Cervical myelopathy is a condition that is present in 90% of individuals over the age of sixty, and is recognized as the most common spinal cord dysfunction in individuals over the age of fifty-five.1 It is characterized by hyperactive reflexes, significant difficulty with walking and balance, neck/ shoulder pain, intermittent shooting pain into the arms/legs especially when bending the head forwards, and numbness/tingling in one or both upper or lower extremities or in the genital area. However, not all of the symptoms are always present.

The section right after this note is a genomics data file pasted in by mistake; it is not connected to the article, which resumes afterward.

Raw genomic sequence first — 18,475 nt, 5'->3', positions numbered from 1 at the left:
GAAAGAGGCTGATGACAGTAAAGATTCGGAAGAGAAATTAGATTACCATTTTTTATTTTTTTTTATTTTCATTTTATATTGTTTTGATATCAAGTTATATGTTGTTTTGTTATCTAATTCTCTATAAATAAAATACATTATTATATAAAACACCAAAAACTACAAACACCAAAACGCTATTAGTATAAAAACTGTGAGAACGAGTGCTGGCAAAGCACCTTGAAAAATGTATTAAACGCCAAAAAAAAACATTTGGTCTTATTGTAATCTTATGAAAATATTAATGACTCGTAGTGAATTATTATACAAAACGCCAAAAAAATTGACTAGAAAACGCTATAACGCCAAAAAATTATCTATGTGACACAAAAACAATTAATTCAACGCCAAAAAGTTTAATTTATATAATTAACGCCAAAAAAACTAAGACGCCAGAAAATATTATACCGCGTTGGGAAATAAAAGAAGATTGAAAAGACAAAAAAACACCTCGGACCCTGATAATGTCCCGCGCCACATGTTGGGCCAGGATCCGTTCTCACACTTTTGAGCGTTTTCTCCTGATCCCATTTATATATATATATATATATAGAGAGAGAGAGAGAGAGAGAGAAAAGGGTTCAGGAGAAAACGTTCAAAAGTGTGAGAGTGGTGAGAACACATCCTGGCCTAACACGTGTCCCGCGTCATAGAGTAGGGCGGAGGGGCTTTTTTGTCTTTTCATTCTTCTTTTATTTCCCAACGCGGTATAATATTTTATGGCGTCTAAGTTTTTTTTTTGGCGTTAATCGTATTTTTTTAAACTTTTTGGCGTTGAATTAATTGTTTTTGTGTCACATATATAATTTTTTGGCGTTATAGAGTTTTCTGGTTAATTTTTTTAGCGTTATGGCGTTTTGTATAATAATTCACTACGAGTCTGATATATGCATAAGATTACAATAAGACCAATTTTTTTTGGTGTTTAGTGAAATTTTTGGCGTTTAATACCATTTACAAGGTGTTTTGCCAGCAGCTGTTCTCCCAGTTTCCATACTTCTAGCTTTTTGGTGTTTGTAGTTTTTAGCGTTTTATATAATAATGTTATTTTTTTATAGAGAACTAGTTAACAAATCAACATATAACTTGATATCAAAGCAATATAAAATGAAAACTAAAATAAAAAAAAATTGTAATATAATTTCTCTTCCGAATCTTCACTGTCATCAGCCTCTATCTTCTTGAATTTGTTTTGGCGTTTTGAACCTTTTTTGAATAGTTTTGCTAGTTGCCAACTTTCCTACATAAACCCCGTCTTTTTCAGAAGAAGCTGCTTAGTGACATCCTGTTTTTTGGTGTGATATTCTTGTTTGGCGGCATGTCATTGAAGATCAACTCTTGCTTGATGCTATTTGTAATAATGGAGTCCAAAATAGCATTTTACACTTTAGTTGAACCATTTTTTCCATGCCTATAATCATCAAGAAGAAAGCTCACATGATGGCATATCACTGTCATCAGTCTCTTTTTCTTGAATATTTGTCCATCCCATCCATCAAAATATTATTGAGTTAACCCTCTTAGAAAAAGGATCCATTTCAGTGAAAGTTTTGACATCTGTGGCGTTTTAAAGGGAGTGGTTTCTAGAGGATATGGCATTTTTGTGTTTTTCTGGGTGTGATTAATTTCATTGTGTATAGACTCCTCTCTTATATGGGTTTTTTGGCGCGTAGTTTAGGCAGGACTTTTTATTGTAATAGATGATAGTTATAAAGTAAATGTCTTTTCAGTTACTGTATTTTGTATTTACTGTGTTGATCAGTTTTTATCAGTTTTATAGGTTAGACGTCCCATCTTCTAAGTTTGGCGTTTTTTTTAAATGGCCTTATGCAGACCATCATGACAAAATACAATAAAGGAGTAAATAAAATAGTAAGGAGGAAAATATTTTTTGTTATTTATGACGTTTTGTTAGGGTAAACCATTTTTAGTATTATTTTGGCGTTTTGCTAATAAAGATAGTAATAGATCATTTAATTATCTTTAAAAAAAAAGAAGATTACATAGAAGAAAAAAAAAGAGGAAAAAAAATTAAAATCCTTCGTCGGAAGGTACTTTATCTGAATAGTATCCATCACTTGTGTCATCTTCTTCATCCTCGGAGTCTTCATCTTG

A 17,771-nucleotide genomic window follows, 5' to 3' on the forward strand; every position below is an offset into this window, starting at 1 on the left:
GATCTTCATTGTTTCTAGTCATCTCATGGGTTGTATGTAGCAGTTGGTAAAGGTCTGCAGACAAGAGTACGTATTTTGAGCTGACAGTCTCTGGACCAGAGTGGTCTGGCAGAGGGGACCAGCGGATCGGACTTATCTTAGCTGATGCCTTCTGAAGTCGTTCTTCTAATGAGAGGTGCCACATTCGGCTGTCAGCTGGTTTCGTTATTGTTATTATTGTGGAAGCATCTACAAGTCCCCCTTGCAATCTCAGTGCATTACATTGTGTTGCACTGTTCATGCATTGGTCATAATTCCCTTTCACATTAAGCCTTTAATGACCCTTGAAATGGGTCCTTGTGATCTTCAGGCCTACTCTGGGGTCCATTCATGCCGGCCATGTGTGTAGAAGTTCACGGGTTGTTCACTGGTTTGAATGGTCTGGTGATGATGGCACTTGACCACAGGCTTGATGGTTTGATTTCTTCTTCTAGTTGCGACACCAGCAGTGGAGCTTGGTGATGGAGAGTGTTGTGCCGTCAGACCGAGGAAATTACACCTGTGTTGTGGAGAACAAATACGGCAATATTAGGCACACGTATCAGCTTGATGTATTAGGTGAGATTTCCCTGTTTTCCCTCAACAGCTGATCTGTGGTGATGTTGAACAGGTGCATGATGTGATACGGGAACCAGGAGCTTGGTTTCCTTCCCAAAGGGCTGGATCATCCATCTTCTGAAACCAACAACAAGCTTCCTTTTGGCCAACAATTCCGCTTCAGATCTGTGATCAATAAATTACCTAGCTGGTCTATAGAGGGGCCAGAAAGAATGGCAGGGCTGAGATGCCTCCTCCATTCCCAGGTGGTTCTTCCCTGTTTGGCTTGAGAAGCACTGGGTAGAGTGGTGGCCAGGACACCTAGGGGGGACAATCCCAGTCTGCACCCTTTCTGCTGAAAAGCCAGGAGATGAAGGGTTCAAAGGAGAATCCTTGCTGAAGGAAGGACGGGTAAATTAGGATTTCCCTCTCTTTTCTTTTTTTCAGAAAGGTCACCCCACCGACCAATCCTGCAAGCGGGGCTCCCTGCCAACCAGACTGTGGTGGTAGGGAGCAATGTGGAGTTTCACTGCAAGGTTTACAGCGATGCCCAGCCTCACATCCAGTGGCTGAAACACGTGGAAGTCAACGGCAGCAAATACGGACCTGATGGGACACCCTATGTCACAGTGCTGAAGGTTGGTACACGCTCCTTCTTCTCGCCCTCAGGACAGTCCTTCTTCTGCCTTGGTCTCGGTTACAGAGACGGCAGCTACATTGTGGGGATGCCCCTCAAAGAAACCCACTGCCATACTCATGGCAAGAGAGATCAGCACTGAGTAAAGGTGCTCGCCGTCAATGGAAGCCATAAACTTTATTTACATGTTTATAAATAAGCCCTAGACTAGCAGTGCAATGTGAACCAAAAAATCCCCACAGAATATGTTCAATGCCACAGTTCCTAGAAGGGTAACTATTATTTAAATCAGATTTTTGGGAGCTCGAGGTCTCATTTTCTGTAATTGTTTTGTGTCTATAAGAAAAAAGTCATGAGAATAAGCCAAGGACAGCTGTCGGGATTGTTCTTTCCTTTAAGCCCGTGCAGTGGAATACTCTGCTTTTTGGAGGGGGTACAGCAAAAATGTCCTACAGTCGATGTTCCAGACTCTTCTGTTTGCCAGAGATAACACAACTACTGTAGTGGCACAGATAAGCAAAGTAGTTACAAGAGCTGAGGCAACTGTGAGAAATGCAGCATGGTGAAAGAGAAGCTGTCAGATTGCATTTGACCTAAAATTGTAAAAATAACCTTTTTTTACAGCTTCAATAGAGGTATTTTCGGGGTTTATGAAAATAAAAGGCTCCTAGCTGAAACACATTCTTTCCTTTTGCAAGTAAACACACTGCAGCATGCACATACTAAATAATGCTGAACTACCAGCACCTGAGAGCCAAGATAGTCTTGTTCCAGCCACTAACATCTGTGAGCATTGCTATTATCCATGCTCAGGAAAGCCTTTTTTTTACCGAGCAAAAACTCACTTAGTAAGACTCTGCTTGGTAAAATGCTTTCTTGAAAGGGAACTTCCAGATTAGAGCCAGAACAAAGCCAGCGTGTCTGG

If the myelopathy goes unrecognized and untreated, there is a possibility that it could progress to more serious conditions that result from the compression on the spinal cord and subsequent ischemia. This could lead, in the worst cases, to paraplegia, and loss of bowel/bladder function.
If you are being treated for neck/should pain in physical therapy, and have any of those other symptoms mentioned in the first paragraph, bring it up with your PT. A physical therapist has a number of clinical tests, including Hoffman’s and Babinski signs, that can help determine if you need to be evaluated further. The most effective method for diagnosing myelopathy is an MRI, and a neurologist or primary care physician will determine how appropriate this imaging is for you.
1. Cook C, Wilhelm M, Cook A, Petrosino C, Isaacs R. Clinical tests for screening and diagnosis of cervical spine myelopathy: A systematic review.